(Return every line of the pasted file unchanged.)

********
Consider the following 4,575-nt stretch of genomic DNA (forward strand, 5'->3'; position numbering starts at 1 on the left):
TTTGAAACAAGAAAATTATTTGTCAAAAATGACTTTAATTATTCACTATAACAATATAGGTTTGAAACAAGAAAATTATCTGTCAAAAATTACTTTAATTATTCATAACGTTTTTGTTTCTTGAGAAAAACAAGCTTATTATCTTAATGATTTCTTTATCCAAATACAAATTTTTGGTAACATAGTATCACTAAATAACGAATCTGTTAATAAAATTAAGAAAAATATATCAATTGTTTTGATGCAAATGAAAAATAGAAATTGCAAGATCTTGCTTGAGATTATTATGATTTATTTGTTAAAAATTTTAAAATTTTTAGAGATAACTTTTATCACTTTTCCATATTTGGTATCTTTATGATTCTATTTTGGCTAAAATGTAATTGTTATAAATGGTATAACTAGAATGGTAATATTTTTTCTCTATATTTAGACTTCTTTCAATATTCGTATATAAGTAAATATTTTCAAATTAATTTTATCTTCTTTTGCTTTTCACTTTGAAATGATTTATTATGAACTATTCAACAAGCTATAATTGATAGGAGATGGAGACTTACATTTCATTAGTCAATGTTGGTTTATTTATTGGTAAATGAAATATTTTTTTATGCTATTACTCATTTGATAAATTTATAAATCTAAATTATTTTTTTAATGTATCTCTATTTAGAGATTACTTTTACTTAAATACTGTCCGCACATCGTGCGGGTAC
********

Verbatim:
Consider the following 4,575-nt stretch of genomic DNA (forward strand, 5'->3'; position numbering starts at 1 on the left):
TTTGAAACAAGAAAATTATTTGTCAAAAATGACTTTAATTATTCACTATAACAATATAGGTTTGAAACAAGAAAATTATCTGTCAAAAATTACTTTAATTATTCATAACGTTTTTGTTTCTTGAGAAAAACAAGCTTATTATCTTAATGATTTCTTTATCCAAATACAAATTTTTGGTAACATAGTATCACTAAATAACGAATCTGTTAATAAAATTAAGAAAAATATATCAATTGTTTTGATGCAAATGAAAAATAGAAATTGCAAGATCTTGCTTGAGATTATTATGATTTATTTGTTAAAAATTTTAAAATTTTTAGAGATAACTTTTATCACTTTTCCATATTTGGTATCTTTATGATTCTATTTTGGCTAAAATGTAATTGTTATAAATGGTATAACTAGAATGGTAATATTTTTTCTCTATATTTAGACTTCTTTCAATATTCGTATATAAGTAAATATTTTCAAATTAATTTTATCTTCTTTTGCTTTTCACTTTGAAATGATTTATTATGAACTATTCAACAAGCTATAATTGATAGGAGATGGAGACTTACATTTCATTAGTCAATGTTGGTTTATTTATTGGTAAATGAAATATTTTTTTATGCTATTACTCATTTGATAAATTTATAAATCTAAATTATTTTTTTAATGTATCTCTATTTAGAGATTACTTTTACTTAAATACTGTCCGCACATCGTGCGGGTAC